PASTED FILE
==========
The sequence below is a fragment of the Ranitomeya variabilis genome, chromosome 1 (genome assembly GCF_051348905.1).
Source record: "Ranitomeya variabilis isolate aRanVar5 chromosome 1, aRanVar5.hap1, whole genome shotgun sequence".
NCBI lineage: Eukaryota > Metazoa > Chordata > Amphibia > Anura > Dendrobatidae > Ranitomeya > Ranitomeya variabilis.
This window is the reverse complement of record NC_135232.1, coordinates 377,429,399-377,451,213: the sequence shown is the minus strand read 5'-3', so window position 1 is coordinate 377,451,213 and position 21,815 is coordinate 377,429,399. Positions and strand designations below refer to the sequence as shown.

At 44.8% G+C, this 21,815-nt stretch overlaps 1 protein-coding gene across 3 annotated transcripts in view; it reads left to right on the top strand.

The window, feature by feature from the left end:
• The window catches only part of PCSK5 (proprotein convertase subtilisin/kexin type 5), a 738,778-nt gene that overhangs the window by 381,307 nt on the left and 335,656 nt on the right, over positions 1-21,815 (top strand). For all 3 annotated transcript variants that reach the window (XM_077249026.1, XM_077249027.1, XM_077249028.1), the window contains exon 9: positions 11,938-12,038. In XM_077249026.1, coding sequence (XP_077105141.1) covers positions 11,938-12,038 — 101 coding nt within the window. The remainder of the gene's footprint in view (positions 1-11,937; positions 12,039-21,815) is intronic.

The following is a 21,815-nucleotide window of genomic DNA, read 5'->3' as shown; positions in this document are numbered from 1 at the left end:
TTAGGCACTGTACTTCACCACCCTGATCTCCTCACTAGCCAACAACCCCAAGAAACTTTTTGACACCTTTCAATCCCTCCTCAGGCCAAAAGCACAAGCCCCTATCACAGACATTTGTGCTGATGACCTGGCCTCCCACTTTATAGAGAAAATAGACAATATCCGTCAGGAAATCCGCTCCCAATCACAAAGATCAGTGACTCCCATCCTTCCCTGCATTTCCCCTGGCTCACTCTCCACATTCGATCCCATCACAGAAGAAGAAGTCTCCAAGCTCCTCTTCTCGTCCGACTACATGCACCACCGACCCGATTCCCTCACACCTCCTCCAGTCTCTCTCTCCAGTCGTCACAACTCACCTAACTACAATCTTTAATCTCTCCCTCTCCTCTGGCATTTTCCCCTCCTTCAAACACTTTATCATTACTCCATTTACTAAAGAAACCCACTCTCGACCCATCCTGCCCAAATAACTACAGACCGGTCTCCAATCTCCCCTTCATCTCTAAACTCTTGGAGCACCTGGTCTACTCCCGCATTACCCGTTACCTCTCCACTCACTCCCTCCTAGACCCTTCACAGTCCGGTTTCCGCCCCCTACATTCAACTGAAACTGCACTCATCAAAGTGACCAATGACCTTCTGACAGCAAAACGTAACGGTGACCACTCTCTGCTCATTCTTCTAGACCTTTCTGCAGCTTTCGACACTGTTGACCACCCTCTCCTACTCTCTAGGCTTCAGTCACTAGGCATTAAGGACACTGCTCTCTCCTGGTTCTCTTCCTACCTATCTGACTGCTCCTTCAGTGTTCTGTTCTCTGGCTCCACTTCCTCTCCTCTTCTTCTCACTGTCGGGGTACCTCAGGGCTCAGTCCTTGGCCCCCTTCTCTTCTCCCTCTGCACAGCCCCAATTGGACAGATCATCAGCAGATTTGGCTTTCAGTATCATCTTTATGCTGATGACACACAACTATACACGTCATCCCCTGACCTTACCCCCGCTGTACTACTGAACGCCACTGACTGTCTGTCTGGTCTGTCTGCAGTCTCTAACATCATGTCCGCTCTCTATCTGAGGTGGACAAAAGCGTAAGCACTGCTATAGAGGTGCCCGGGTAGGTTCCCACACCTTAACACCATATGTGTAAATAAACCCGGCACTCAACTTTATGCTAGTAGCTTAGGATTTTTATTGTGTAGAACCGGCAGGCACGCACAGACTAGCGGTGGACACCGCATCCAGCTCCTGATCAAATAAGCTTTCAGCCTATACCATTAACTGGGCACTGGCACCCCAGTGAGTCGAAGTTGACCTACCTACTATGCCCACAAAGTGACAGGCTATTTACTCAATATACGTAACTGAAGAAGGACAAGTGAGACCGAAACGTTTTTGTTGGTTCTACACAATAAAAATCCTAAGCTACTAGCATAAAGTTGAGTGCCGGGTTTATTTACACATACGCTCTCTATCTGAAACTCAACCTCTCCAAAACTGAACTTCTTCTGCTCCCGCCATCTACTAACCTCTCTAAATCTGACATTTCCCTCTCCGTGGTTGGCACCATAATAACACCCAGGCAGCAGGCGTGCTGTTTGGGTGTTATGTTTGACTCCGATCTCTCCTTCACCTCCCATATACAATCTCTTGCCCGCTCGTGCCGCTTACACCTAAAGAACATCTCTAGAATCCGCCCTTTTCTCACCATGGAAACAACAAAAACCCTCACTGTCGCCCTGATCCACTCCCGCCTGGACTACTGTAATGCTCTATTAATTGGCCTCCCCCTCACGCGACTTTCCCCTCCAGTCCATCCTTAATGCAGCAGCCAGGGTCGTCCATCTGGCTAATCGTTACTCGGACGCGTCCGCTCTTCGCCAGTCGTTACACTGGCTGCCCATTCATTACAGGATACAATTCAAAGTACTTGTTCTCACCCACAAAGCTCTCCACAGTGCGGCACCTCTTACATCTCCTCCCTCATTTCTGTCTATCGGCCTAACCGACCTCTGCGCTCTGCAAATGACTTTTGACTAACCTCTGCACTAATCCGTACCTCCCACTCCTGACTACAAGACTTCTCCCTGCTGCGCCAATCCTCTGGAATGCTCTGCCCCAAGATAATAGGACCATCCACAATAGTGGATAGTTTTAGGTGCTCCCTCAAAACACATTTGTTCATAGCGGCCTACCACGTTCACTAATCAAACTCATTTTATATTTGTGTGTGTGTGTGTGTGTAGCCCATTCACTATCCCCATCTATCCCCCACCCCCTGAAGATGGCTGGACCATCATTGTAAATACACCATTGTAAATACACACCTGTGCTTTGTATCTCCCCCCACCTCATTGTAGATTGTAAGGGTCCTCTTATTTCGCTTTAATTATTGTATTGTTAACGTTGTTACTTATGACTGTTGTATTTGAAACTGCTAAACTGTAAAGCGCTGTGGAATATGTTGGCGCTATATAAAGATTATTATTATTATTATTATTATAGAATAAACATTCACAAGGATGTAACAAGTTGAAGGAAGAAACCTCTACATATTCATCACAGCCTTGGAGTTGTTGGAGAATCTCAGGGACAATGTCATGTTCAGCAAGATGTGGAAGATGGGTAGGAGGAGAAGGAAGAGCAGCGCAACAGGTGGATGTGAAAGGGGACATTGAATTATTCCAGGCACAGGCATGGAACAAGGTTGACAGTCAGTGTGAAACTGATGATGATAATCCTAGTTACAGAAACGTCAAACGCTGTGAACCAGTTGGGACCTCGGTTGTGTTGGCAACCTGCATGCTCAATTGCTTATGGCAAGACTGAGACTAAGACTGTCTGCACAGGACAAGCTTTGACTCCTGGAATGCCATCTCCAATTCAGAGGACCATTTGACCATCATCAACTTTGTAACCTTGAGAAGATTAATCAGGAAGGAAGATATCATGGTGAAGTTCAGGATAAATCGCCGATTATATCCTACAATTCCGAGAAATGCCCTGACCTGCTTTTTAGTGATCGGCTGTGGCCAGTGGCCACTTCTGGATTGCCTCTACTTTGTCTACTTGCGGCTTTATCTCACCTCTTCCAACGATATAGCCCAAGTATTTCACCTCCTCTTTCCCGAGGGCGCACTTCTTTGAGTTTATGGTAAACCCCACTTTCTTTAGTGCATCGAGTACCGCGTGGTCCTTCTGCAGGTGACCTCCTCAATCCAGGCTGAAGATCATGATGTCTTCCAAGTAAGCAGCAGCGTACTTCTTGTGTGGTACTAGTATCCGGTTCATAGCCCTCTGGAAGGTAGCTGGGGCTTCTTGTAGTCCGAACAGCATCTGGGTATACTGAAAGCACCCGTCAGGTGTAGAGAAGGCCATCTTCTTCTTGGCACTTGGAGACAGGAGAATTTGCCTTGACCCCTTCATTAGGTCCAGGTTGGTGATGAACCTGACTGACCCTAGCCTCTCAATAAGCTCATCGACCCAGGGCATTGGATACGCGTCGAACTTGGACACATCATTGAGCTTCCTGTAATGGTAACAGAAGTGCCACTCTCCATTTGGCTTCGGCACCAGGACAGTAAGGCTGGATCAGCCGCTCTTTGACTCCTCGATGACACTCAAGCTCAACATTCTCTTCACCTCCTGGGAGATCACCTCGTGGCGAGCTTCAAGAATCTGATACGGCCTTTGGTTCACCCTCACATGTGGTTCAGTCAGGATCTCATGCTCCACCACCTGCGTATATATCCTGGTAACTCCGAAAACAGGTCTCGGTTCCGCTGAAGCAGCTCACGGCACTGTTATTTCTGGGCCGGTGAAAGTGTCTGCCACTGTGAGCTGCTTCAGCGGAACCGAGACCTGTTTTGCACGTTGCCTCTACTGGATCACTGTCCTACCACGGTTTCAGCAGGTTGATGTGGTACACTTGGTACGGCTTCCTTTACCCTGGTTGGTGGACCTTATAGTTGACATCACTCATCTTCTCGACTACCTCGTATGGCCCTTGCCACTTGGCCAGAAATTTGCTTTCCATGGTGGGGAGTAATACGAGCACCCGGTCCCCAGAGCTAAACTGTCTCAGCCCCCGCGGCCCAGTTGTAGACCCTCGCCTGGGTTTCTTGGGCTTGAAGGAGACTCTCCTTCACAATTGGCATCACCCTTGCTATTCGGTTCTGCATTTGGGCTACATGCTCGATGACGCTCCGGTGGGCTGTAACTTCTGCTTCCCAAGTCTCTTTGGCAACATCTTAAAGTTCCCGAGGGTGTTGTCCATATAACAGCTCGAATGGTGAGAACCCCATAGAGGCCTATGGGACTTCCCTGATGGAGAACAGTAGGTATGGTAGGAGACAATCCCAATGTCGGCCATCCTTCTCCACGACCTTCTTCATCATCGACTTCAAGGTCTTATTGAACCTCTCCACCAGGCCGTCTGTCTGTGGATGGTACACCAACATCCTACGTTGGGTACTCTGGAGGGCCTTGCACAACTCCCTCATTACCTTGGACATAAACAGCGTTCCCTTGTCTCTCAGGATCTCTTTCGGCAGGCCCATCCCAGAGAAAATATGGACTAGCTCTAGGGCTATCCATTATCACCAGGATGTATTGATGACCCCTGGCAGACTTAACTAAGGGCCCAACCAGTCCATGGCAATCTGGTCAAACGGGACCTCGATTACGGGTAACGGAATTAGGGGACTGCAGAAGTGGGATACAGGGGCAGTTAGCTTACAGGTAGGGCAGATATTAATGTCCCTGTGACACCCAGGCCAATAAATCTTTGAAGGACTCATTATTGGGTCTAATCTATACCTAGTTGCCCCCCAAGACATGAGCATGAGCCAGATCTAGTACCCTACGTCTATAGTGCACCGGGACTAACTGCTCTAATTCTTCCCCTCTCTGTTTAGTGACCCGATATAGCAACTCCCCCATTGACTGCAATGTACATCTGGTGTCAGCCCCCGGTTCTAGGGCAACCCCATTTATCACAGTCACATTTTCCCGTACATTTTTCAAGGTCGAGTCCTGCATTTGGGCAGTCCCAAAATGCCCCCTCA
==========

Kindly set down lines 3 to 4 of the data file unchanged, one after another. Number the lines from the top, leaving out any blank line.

NCBI lineage: Eukaryota > Metazoa > Chordata > Amphibia > Anura > Dendrobatidae > Ranitomeya > Ranitomeya variabilis.
This window is the reverse complement of record NC_135232.1, coordinates 377,429,399-377,451,213: the sequence shown is the minus strand read 5'-3', so window position 1 is coordinate 377,451,213 and position 21,815 is coordinate 377,429,399. Positions and strand designations below refer to the sequence as shown.